Since 2010, Nestlé has been seeking to register the shape of its Kit Kat chocolate bar as a trade mark. The shape, which is barely changed since the 1930’s, comprises four “fingers” which can be snapped apart.
The registration was opposed on the grounds that the mark was devoid of inherent distinctive character, and the case has become a fascinating study of the limits of the registerability of shape marks in Europe. Last year the UK High Court referred three questions to the CJEU (Case C-215/14), and yesterday Advocate-General Wathelet gave his opinion on the matter. The opinion is not law, and the case now goes before the Court of Justice of the European Union (CJEU) for a final judgment. However in most cases the CJEU follows the Advocate-General’s opinion, and so it is likely that we will receive a Judgement in similar terms in the next few months.
Here are the raw Q&As – and our comments:
1. UK High Court Question: In order to establish that a trade mark has acquired distinctive character following the use that had been made of it, is it sufficient for the applicant for registration to prove that at the relevant date a significant proportion of the relevant class of persons recognise the mark and associate it with the applicant’s goods in the sense that, if they were to consider who marketed goods bearing that mark, they would identify the applicant; or must the applicant prove that a significant proportion of the relevant class of persons rely upon the mark (as opposed to any other trade marks which may also be present) as indicating the origin of the goods?
A-G Opinion Answer: It is not sufficient for the applicant for registration to prove that the relevant class of persons recognises the trade mark in respect of which registration is sought and associates it with the applicant’s goods or services. He must prove that only the trade mark in respect of which registration is sought, as opposed to any other trade marks which may also be present, indicates, without any possibility of confusion, the exclusive origin of the goods or services at issue.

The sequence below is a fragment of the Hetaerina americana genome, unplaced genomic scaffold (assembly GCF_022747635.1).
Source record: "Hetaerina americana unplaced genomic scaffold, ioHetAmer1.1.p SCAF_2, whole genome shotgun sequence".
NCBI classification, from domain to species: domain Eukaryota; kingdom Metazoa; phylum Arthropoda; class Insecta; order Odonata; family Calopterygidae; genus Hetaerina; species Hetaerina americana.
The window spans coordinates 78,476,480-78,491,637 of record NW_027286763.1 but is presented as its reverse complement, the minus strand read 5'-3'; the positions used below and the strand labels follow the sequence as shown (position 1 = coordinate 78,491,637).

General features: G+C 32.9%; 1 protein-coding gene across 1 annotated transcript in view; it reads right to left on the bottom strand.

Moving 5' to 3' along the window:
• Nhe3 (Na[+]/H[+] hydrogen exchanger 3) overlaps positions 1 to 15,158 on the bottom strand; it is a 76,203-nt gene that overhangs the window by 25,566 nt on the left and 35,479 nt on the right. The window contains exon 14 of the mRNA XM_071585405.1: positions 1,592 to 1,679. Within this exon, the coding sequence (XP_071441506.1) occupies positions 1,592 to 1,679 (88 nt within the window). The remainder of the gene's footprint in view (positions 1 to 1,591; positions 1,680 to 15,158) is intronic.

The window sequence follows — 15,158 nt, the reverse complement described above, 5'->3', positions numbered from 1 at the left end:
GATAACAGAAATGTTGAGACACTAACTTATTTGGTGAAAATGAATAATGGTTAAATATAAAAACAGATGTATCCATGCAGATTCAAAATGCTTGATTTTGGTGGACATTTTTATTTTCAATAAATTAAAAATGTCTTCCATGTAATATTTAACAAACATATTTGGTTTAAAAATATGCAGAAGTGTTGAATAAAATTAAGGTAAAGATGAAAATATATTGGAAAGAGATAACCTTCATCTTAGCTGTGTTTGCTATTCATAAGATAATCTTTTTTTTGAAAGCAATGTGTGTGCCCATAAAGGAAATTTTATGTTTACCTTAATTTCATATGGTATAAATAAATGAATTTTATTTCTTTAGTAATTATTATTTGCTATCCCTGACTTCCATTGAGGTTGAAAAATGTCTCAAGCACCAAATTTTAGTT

Comment: An issue for Nestlé is that the chocolate on each finger was impressed with the Kit Kat logo. That impression is what the A-G is referring to, when he says that Nestlé has to prove its reputation in the shape mark “as opposed to any other trade marks which may also be present”. So, Nestlé can only rely on the shape, and in its evidence has to show that the identification of the shape with Kit Kat is not impacted by any supporting marks, such as its brand name or logo. The A-G then sets the bar pretty high: Nestlé must show that the public identifies the shape alone with Kit Kat “without any possibility of confusion”. People seeing the shape might recognise it as the shape of a Kit Kat. But would they think only Kit Kat? Or might they identify the shape with Kit Kat and other confectionary? If the latter, then in the A-G’s opinion the shape is not registerable.
2. UK High Court Question: Where a shape consists of three essential features, one of which results from the nature of the goods themselves and two of which are necessary to obtain a technical result, is registration of that shape as a trade mark precluded?
A-G Opinion Answer: Registration of a shape is precluded where that shape has three essential features, one of which results from the nature of the goods themselves and the other two of which are necessary to obtain a technical result, provided that at least one of those grounds fully applies to that shape.
Comment: Another issue for Nestlé is that the shape has a function. The fingers are joined together but their shape means that they can be snapped apart to be eaten separately. In the A-G’s opinion, that “technical result” could prove fatal to registration.
3. UK High Court Question: Is the registration precluded of shapes which are necessary to obtain a technical result with regard to the manner in which the goods are manufactured as opposed to the manner in which the goods function?’
A-G Opinion Answer: The registration is precluded of a shape which is necessary to obtain a technical result, not only with regard to the manner in which the goods function, but also with regard to the manner in which they are manufactured.
Comment: This question expands on the second question: if technical aspects of a shape might be fatal to a registration, how about if the technical result lies in the manufacturing process, rather than being inherent in the goods themselves? Or put another way, what happens if the product has to be that shape, because of the manufacturing process? In that regard, it was noted that the angle of the sides of the product and the angle of the grooves were determined by a specific chocolate moulding process. In the A-G’s opinion, again, the technical result of the manufacturing process could prove fatal to registration.
If followed by the CJEU, the A-G’s opinion will present Nestlé with an uphill struggle to obtain a trade mark registration for its Kit Kat chocolate bar. Even if Nestlé were able to prove that consumers exclusively associate the “pure” shape applied for with its Kit Kat chocolate bar, getting around the objection based on technical or functional characteristics will be challenging. The reasoning behind this of course to ensure that no manufacturer could obtain a monopoly on technical solutions or functional characteristics of goods.